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Wednesday, April 07, 2010

JETNETTING: The First Impression Factor XXIII: Reliable... You Are, or You Are Not!

JetNetting with Heshie Segal

A short story about Sarah and Jack, how life works when you do not keep your word, and the lesson you take from it, if you want to be successful.

Sarah was annoyed. “You said you were going to the event. You know I did not know a single person, and you promised you would be there to guide and introduce me. I trusted you to be your word. This is the second time you have done something like this. What I have learned is that you are just not reliable. And to think I was going to talk to you about joining my team. That has now changed.”

Jack was uncomfortable and responded with excuses. “Something came up at the last minute. My son needed the car for an appointment that was really important to him . . . and . . . I, uh, well, I gave in and let him use it. You know how kids beg and beg until they get what they want. He put me on such a guilt trip. I just couldn’t say no. It left me without transportation so I could not get to the event.”

Sarah was no longer annoyed. She was angry. “Just a minute. Let me get this straight. What I am hearing is that OUR appointment, your commitment to me, was not important enough for you to keep your word, knowing I was apprehensive. You did not even consider calling, to at least let me know!"

Jack was digging deeper. “I know you. You are great at meeting new people. I knew you would be able to handle it. You do really well under pressure. I bet you met a lot of people and had a really enjoyable time.”

Sarah realized the pointlessness of the conversation and said, “Jack, you know, you are right. I did meet a lot of people. I went to the registration desk, told them it was my first time and the person I was supposed to meet had not arrived. 'Could they help by introducing me to some of the members?' Of course, they were delighted. Then they asked whose guest I was and of course I told them I was yours.

"One of them replied, 'That’s strange. He said he was coming and did not call to say otherwise. We had counted on him to be one of our ambassadors.'

"I asked them to let me know if you called.

As the evening progressed, I met a gentleman who reminded me a bit of you, Jack. He was well dressed, cordial, obviously very bright, a smooth talker, confident and interesting. He asked a lot of questions, and at one point, mentioned he was looking for a position that was more challenging. I became very still and started to evaluate the possibilities. I was impressed. I was entertaining the idea of inviting him to take a look at our company with the possibility of joining our team, if things went well. Thinking about your not showing up and not having the courtesy to even call, I did tell him that one of the qualities I wanted in a team member was reliability. That was a must!”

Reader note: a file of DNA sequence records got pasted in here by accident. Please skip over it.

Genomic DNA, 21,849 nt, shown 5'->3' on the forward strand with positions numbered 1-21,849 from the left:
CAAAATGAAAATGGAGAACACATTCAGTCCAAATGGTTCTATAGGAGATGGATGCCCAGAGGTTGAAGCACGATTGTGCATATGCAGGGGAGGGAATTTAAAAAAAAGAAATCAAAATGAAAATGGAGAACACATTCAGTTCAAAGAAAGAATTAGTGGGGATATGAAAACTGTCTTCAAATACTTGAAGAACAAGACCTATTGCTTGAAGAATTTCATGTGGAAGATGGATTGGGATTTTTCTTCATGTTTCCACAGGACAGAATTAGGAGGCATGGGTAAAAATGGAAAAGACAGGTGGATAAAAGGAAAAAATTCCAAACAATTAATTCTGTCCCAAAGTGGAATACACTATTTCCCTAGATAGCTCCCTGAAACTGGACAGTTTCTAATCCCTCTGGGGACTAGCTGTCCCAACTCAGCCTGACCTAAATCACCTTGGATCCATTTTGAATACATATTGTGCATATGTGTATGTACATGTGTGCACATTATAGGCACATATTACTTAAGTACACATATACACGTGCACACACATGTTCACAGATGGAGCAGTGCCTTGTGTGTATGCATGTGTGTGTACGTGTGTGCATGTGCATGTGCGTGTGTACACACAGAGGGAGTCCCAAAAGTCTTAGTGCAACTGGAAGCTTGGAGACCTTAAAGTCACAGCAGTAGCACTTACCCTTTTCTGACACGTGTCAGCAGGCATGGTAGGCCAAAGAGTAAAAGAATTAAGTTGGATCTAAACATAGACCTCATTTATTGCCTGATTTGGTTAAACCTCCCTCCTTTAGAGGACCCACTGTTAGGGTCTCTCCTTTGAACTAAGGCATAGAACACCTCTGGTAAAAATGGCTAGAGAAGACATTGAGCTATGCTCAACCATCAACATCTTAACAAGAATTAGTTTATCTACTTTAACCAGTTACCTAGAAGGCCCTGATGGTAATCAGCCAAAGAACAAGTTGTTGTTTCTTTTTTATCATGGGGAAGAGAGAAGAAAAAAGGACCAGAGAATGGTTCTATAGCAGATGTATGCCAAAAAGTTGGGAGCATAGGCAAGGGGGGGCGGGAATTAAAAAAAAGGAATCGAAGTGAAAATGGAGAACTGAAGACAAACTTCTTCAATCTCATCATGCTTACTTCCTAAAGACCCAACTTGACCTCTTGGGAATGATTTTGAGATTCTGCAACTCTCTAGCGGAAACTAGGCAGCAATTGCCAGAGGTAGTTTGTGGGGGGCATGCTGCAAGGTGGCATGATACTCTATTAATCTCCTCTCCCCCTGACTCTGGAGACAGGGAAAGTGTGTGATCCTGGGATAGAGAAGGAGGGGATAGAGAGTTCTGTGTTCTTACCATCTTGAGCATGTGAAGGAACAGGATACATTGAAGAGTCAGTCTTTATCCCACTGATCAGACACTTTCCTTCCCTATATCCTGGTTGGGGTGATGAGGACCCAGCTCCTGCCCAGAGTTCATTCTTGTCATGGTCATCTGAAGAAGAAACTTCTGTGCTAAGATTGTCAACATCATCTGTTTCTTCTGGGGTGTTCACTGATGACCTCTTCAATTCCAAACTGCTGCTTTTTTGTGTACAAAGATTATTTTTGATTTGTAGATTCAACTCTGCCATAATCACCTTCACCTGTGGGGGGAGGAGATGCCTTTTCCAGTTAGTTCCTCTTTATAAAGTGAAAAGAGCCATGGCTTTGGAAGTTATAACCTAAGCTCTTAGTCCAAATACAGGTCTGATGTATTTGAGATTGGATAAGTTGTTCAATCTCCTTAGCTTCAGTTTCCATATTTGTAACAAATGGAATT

Sarah hesitated and wanted to hear what Jack would say.

Jack again became defensive.

Sarah unequivocally knew it was for the best that Jack had not shown up because she could have hired him and made a costly mistake. Jack made a commitment. What went wrong?
  • Jack did not keep his word.
  • He did not show up.
  • He did not even call.
  • He chose his priorities. We all know that our children are important to us. In this case, there was an opportunity for Jack to teach his son about responsibility and reliability via keeping a commitment. What a missed opportunity for a lesson.
  • Jack’s child learned how to become an even better manipulator. Sarah was offended and in the business world it only takes a few offenses before word spreads and business is lost.
  • Jack had proven his lack of reliability. That translates into a lack of integrity, dependability honesty, and the list goes on.
When you are not reliable, you are also saying:
  • I am more important than you.
  • It’s all about me.
  • I get caught up in my own interests, don’t have to be responsible to you and that’s OK.
  • There are rules for other people and I can go by my own rules.
I don’t care about others. If you want the job, the respect, the position, the . . . whatever it is you want, then reliability has to become a part of your process. Be reliable and you win, be unreliable and you lose. It’s almost as simple as that.

How do you show you are a reliable person?

Do what you say you will do. Evaluate what you are asked to do and only commit to what you know you will do. Think about it as a promise and as integrity dictating, “You don’t break promises.” Have a track record of consistency and reliability. Learn to say “no.” Clarify the commitment. You are, or you are not reliable. Normally, there is room for a little flexibility as long as the violation is situational and not a pattern. Don’t be a Jack. Just be reliable.

Be your word! Relationships flourish on reliability. Make your life overflow with a wide circle of reliable people with you standing out as the model "citizen."

For more information, please visit Hershie's TNNWC Bio.


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